Logo of Phnom Penh Post newspaper Phnom Penh Post - Gov’t trims diesel cap, gasoline unchanged

Gov’t trims diesel cap, gasoline unchanged

An attendant fills a motorbike with fuel at a Phnom Penh petrol station earlier this year.
An attendant fills a motorbike with fuel at a Phnom Penh petrol station earlier this year. Hong Menea

Gov’t trims diesel cap, gasoline unchanged

The price cap for diesel decreased marginally while premium and regular petrol prices remained the same following the latest government revision yesterday.

Effective until September 21, diesel will be sold at 3,050 riel per litre, down from 3,100 riel previously.

Premium will be priced at 3,450 riel per litre and regular at 3,350 riel per litre. Updates to the fuel price caps are enacted every 10 days to reflect changes in global oil prices.

MOST VIEWED

  • Hundreds of children in hospital with dengue

    A serious dengue fever epidemic is affecting Cambodia, with nearly 600 children hospitalised in the five Kantha Bopha Children’s Hospitals on Monday alone, a statement posted on the Kantha Bopha Foundation’s official Facebook page said on Wednesday. Because Kantha Bopha Children’s Hospitals provide

  • Banh: The Khmer Rouge worse than sanctions and pressure

    Minister of National Defence Tea Banh said on Thursday that having sanctions and external pressure placed on Cambodia was not worse than life under the brutal Khmer Rouge regime. Tea Banh, who is also deputy prime minister, was speaking to military and ruling party officials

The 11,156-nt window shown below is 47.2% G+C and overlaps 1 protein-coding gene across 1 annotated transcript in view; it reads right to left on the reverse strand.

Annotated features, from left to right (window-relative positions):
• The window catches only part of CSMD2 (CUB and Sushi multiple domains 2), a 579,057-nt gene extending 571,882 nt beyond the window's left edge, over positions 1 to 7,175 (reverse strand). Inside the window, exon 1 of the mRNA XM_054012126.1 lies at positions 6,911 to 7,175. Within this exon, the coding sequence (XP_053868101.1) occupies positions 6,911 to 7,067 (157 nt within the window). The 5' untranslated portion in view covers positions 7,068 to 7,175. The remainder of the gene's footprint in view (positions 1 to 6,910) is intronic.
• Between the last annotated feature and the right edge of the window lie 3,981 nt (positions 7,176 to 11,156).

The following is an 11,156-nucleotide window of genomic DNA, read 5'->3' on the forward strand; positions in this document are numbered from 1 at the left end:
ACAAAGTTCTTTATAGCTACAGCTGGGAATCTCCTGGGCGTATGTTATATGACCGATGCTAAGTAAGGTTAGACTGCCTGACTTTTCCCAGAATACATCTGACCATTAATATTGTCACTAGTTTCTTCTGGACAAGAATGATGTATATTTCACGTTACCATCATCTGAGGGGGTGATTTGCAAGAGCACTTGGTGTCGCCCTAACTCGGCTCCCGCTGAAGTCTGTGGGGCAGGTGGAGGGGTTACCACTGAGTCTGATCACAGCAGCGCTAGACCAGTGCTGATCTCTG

• Gov’t to probe Chinese exports to US via Sihanoukville

    The government is investigating allegations that Chinese companies are using Chinese-owned special economic zones in Cambodia to export goods to the US and avoid tariffs, said Ministry of Commerce spokesman Seang Thay. The move comes after US embassy spokesman Arend Zwartjes said the US had

  • Using tech innovation to tackle Cambodia’s rampant road deaths

    Cutting corners, rampant phone use, speeding and driving through red lights – these are just some of the reasons why driving in Phnom Penh can often feel like a city-wide game of dodgems. The high death toll on the nation’s roads – combined with several high-profile